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The Simple Way to Design Internet Connected Products

Connecting a product to the Internet brings multiple benefits. For instance, product manufacturers can grab valuable usage statistics from products in the field in order to get an idea about how to improve them in the future. On the other hand, users get a convenient remote control and extra functionality via a mobile or web app.

Under the hood

What tasks does a company need to perform to make its electronic product Internet connected?

First, they need to choose a communication module (Wi-Fi, cellular, Ethernet, RF) and physically wire it to the main (“master”) microcontroller.

Second, they need to update the firmware on the master microcontroller to introduce networking logic, remote command interrupts, security, data exchange, over-the-air updates, and so on. Chances are that the new functionality won’t work on the current master microcontroller which would therefore require product migration to a different untested architecture, introducing a major risk.

Third, they need to develop a cloud service that terminates device connections, keeps device registry, and includes management and data storage - either on top of services like AWS IoT, Azure, or on a home-grown infrastructure.

(Image source: vcon.io)

Fourth, they need to develop a mobile/web app for the end-customers and respective cloud portion of the system with proper access control, authentication and authorization, and data exchange mechanisms.

Suddenly, a seemingly simple goal like “let my device be remotely controlled” ends up with a set of challenges that span multiple areas of expertise (e.g., developing network-aware device firmware, a cloud service that communicates with the devices, provision and access control mechanisms, etc.), which a company might not even possess.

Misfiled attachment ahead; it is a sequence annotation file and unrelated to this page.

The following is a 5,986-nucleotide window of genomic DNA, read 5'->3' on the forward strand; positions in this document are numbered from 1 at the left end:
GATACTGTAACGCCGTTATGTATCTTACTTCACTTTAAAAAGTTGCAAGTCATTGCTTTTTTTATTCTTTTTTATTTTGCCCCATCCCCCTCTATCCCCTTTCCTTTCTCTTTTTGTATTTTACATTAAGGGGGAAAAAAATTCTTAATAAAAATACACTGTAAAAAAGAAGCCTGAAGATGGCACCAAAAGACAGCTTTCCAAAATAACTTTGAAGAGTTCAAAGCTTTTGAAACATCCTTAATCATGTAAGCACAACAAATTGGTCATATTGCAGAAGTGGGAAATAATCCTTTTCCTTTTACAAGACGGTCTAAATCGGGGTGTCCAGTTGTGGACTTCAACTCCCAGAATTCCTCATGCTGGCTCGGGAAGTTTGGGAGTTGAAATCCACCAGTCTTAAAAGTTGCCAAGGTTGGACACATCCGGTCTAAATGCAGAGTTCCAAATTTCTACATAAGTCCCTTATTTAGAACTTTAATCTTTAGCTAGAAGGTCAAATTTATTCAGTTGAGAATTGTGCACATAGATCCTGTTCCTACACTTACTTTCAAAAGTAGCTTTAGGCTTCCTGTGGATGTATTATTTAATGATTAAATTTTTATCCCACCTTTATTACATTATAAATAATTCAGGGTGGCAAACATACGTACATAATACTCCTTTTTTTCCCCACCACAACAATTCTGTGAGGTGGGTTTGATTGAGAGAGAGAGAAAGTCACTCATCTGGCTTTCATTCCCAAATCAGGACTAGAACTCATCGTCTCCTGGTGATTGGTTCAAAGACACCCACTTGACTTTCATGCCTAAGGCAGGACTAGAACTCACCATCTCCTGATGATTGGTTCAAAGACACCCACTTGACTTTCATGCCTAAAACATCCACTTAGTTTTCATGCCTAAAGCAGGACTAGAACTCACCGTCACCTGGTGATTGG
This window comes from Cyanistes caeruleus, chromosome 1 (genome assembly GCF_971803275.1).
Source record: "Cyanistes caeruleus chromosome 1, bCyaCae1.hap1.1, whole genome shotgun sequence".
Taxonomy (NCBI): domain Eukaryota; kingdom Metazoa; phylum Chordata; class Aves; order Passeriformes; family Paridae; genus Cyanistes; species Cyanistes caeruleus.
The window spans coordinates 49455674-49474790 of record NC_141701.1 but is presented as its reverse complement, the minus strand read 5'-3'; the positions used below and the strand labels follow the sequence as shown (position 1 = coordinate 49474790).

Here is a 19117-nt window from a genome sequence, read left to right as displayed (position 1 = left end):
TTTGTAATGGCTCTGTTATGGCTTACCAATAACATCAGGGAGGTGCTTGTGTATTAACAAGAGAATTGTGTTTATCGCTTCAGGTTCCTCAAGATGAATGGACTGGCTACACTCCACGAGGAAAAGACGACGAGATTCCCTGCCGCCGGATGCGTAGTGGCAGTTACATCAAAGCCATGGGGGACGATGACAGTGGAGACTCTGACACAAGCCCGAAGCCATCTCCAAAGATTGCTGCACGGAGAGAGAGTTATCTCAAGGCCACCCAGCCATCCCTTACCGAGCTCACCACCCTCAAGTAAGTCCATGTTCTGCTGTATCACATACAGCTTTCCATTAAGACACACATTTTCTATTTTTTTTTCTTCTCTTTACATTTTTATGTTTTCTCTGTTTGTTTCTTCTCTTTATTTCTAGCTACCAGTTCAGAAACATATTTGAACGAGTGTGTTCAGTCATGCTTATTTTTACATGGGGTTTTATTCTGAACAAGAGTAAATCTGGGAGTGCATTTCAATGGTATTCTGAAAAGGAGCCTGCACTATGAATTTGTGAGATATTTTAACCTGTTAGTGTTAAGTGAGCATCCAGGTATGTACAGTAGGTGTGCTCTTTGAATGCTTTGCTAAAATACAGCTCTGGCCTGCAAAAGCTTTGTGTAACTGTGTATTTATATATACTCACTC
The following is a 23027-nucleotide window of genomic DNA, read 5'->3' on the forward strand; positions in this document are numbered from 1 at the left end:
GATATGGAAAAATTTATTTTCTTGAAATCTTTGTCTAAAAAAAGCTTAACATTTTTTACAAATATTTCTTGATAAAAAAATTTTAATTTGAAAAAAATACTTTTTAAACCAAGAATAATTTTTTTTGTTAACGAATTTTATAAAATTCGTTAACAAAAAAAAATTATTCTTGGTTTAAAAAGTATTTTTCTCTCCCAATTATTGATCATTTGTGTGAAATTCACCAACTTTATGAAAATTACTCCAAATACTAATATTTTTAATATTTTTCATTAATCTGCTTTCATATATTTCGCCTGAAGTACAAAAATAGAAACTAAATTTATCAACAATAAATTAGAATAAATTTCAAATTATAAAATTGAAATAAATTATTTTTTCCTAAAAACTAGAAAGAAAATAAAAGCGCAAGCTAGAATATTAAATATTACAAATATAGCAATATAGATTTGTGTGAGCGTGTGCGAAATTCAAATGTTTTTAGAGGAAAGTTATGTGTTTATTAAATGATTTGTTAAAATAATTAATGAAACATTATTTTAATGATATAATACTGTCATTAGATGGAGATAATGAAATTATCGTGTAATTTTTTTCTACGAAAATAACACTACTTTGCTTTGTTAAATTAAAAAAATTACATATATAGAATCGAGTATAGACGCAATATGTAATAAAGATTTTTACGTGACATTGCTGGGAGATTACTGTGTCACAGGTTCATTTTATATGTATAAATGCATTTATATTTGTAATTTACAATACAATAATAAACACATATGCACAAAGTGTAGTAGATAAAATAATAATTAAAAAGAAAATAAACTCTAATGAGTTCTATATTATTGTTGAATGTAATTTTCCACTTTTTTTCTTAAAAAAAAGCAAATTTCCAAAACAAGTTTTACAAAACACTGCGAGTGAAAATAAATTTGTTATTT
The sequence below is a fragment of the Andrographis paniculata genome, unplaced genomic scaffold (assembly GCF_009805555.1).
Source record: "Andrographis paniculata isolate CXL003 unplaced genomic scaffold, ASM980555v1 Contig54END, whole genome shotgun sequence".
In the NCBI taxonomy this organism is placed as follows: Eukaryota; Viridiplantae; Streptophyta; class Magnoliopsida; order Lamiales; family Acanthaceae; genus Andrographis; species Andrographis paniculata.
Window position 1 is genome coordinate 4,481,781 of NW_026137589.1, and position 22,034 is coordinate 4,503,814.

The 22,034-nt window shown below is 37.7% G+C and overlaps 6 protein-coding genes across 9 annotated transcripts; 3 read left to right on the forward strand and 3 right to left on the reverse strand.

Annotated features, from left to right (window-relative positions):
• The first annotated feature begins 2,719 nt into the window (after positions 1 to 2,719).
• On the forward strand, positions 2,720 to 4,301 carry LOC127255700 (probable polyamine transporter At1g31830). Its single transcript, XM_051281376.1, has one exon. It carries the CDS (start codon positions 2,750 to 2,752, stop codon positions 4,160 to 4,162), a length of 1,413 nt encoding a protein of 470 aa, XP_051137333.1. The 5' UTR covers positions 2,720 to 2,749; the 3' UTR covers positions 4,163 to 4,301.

That’s why such projects take several years to complete. Companies end up "reinventing the wheel" by creating custom “universal communication modules” which they can stick into their products and utilize an infrastructure they’ve built.

VCON - an alternative approach

(Image source: Espressif Systems)

What if such a “universal communication module” existed already?

A module that allows you to connect it to a master microcontroller to get: remote control without making any remote firmware updates for any master microcontroller (starting from a tiny 8-bit AVR from Microchip up to STMicroelectronics’ powerful 32-bit STM32F7), a cloud management service, and an access control for mobile customers. All of that, ready to go, proven and tested by existing commercial deployments?

Having worked for many years on various IoT projects with our customers, Cesanta has created such a module. It is based on the ESP32 chip from Espressif Systems. It supports Wi-Fi, Ethernet or cellular communication, and does exactly what is described above.

Our observations suggest that the implementation of a similar infrastructure takes about 1.5 - 2 years of development effort. So, if you’re an IoT product supplier looking to connect your device to the Internet in a reasonable amount of time and at an optimal cost, don’t hesitate, talk to us and try VCON today.

(Image source: vcon.io)

About this author

Image of Sergey Lyubka

Sergey Lyubka is the co-founder and CTO of Cesanta Software. Together with his team, he tackles the issue of making the Internet of Things simpler to access for all developers. He ensured that Cesantas’ software products (VCON.io, mDash.net, Mongoose OS and Mongoose Web Server) are built to the highest quality and security levels. He is also known as the author of Mongoose Embedded Networking Library which has been on the market since 2004. His innovations are implemented by tech pioneers such as NASA, Google, Bosch, Siemens, Samsung, LG, Thyssenkrupp, Schneider Electric, Rockwell Collins, HP and many others.

Fun Fact: If he’s not tackling the IoT, he’s jumping into the Irish sea for a swim, no matter what the weather!

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